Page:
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The Weirdness of the Nagoya Basho


Nagoya 1972 Winner and American Sumo Legend Takamiyama

The Nagoya basho is, to put it politely, weird. As one of the three basho held outside Tokyo (the Haru basho in March is held in Osaka and the Kyushu basho in November is held in Fukuoka), Nagoya is naturally going to be different for the sekitori. They are not staying at their heya accomodations and their routine gets interrupted.


Yet Nagoya has another reason why it might be weird: the weather. The average temperature in Nagoya during July is 30.8 C (87.4 F) and its relatively humid. There is also usually rain during most summer afternoons, and the humidity is always high. It’s like holding a major sporting event over two weeks in July in Houston.


If you are saying that at least sumo tournaments are held indoors, you’re right. But also, the Aichi Prefectural Gymnasium has notoriously poor air conditioning. Built in 1964, the building does have AC, it just doesn’t reach the dohyo. The sumotori are facing incredible heat while competing. That’s what really makes it weird.


There will be wrestlers slipping for no good reason. There will be sekitori unable to get a grip on the mawashi. There will be matches that look like they are taking place on a dohyo made of molasses. Nagoya sumo isn’t normal sumo, but that can be fun. Or if not fun, it will be exciting.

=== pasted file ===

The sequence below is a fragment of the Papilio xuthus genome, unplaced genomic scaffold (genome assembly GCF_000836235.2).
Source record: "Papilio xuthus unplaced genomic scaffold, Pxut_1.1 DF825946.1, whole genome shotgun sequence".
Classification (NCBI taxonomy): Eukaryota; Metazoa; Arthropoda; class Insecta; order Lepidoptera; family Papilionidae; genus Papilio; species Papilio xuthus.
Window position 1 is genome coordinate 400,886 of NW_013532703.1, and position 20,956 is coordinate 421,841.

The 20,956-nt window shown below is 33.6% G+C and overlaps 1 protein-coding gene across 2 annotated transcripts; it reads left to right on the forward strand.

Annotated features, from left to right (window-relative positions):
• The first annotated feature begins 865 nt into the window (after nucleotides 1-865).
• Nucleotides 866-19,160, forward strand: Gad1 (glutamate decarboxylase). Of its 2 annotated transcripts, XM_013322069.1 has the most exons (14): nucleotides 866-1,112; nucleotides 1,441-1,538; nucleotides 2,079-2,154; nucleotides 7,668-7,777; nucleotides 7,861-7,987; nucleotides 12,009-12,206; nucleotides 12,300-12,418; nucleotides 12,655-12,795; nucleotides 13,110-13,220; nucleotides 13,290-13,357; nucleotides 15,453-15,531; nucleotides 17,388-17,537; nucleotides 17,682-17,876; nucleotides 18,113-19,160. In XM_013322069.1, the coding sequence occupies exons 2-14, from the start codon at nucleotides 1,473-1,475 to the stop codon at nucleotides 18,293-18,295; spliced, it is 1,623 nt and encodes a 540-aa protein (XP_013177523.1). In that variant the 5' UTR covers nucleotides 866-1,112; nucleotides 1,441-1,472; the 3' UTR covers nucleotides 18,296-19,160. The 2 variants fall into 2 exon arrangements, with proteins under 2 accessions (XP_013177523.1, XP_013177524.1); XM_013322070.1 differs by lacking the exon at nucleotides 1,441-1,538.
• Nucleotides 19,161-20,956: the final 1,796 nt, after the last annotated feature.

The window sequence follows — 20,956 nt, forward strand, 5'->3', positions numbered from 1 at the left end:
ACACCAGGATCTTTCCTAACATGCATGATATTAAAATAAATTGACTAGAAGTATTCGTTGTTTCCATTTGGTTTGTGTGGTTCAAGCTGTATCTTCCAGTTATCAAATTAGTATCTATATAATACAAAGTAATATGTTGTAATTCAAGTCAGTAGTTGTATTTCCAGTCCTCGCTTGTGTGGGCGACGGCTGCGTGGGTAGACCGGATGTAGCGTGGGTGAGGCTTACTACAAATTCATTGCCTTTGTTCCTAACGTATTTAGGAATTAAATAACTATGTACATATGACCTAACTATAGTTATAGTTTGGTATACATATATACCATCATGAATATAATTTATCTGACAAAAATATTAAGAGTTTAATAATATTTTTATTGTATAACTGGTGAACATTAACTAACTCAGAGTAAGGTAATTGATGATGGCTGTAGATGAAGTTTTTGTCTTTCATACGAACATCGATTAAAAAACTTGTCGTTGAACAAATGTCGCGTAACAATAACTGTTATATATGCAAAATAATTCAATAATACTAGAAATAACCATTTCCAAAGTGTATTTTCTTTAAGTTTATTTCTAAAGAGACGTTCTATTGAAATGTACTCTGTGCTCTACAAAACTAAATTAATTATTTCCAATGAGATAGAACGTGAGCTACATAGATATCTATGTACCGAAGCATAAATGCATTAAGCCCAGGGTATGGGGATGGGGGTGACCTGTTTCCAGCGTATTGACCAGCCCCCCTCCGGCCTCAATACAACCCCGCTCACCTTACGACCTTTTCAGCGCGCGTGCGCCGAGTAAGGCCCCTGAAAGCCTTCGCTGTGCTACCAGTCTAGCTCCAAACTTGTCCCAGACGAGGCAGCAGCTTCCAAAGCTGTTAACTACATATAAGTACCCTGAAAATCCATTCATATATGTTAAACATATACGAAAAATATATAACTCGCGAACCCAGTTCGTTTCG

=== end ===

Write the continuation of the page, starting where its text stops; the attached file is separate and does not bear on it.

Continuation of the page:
Nagoya was the basho that produced shock yusho winners in the twentieth century. The most surprising was Takamiyama, the Hawaiian native that became the first non-Japanese yusho winner with his Nagoya 1972 championship. Tellingly, he also did it from the Maegashira ranks. In 1991 and 1992, Kotofuji and Mitoizumi also won their only yusho at Nagoya from a Maegashira spot. In 1999, Dejima got his only yusho in Nagoya, but he at least was a Sekiwake.


The 21st century saw Nagoya being dominated, like the rest of the sport, by Mongolian Yokozuna. From 2004 to 2017, only Asashoryu, Hakuho, and Harumafuji lifted the Emperor’s Cup in Nagoya. Last year, the insanity returned. By day 7, all three then-Yokozuna were Kyujo, with Ozeki Tochinoshin joining them. Tochinoshin’s injury was the first of three caused by a Tamawashi kotenage. The kotenage is the “arm lock throw,” and basically involves twisting someone’s arm to put him on the dohyo. Tochinoshin, Kotoshogiku, and Chiyonokuni all went out injured because of it.


That chaos and confusion gave some rikishi an opportunity to get a first yusho, and Mitakeumi stepped up. His 13-2 came with a fairly comfortable lead for the whole second week, but not without controversy. His Day 12 loss to Takayasu was his first blemish and a replay special involving careful attention to slow motion analysis of toe placement near the rice bales. It ended up not mattering, and Mitakeumi is certainly hoping it won't be his only yusho.


We could be in store for that kind of weirdness for Nagoya. We are definitely going to see some things we don’t see elsewhere. Big names with injury concerns like Hakuho and Takakeisho might need to be more careful than usual in the Nagoya heat. Young wrestlers trying to solidify their status could make a leap. Whatever happens, it all starts in less than a week.

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